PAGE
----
The Price of Desire
In The Price of Desire we meet Alistair Cole, one of those wastrel brothers whom we often encounter in romances set in the 19th century. He likes to gamble, especially in the hell run by Griffith Wright-Jones, the Viscount Breckenridge. When Cole loses over 1,000 pounds, Griffith takes his heirloom emerald ring as a marker, but overnight the ring disappears and in its place there’s a note from Cole offering his sister Olivia as his marker until he can make good on the debt.
When a couple of men come to fetch Olivia, she reacts with deady calm. She and Alistair are living in a rented home (they are in arrears) and they owe…..everybody. Maybe this Jones character will at least be kind, and she might even have warmth and food and a place to stay with at least some security. Things can’t be much worse for her.
Olivia settles in at Griffith’s place of business and he finds himself feeling very protective and concerned about her. Olivia is terribly thin, and her clothing is shabby. She is from a good family, so why is she living with a wastrel brother in poverty and want while her father is still alive?
I can’t go too much further without spoiling everything. I will warn you that this is a very dark book that treats some very uncomfortable subjects. However, Jo Goodman does not wallow in the darkness and treats her subject with sensitivity and restraint. Still there were times I was very uncomfortable.
The characters in The Price of Desire are rich and alive. Griffith Wright-Jones’s father spent everything he had and left his son with nothing but a pile of debts. The gambling hell that Griffith runs is all he has, and he has carefully managed it into a lucrative business. His private life is a mess. Griffith’s wife was an amoral, evil woman who made his life a misery, and his latest mistress Alys is no better . Griffith is at heart a very kind man (as can be seen in his treatment of his employees and his care for Oliva) and he wants to do what he can to help her, but he is stopped by her reserve. Griffith isn’t a know it all and he makes his share of mistakes when he tries to pierce through Olivia’s shell, but he is a realistic character, he is larger than life, but not so much so that he becomes a caricature.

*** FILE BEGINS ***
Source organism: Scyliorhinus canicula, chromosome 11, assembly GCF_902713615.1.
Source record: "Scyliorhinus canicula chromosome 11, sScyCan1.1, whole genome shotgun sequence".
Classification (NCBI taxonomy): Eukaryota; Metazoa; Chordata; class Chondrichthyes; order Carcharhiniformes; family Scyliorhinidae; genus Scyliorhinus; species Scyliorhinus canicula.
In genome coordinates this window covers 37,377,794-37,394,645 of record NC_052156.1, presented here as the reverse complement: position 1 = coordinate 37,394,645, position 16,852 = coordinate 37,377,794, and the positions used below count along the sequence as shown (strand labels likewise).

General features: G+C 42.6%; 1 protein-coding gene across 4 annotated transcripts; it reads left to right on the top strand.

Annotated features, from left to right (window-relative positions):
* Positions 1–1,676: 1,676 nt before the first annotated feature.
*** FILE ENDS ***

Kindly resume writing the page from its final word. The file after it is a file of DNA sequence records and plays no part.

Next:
Olivia is a wounded heroine – one wounded to her core. I can’t say much more, since it would be a major spoiler, but she has lived through a hell that no one should have to live through. She doesn’t talk about it, but she has internalized her feelings of guilt, and worthlessness that she has covered with a calm and cool exterior. Griffith doesn’t magically take away all her pain – her journey to healing is a slow one, but it is more realistic because it is a protracted one.
This book came very close to being a DIK, but my sense of justice needed more closure than I got. The evil ones who ruined Olivia’s childhood did not get their just punishments. I don’t think they will be allowed to continue their activities – since they know that Griffith will be watching, but I honestly wanted them to be hanged, drawn and quartered.
I’ve heard such good things about Jo Goodman for so long, but I had not read any of her books until now. I see now what all the praise is about. Goodman is a thoughtful and intelligent writer who can make her characters live and breathe on the page. I see she has a very large backlist and I haven’t had a good glom in a long time.